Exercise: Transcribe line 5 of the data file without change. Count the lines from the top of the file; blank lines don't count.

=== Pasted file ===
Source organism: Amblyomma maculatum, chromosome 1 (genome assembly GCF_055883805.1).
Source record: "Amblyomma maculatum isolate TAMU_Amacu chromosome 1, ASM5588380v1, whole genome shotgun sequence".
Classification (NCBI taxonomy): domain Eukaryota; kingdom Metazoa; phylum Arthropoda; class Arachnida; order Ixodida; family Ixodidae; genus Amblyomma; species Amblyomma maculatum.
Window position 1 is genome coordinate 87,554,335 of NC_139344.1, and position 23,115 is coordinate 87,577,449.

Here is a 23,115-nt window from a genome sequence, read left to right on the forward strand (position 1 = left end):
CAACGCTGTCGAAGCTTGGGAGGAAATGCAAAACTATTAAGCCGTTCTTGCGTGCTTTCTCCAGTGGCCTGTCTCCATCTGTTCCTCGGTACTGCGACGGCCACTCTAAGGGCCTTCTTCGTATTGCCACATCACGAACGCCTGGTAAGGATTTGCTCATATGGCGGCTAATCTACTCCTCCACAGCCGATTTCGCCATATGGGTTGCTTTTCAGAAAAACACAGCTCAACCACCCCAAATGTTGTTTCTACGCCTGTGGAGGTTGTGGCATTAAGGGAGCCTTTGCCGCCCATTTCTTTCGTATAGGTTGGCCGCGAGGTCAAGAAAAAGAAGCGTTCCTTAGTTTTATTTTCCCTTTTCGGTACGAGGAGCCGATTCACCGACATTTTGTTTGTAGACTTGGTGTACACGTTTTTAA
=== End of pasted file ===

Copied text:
Here is a 23,115-nt window from a genome sequence, read left to right on the forward strand (position 1 = left end):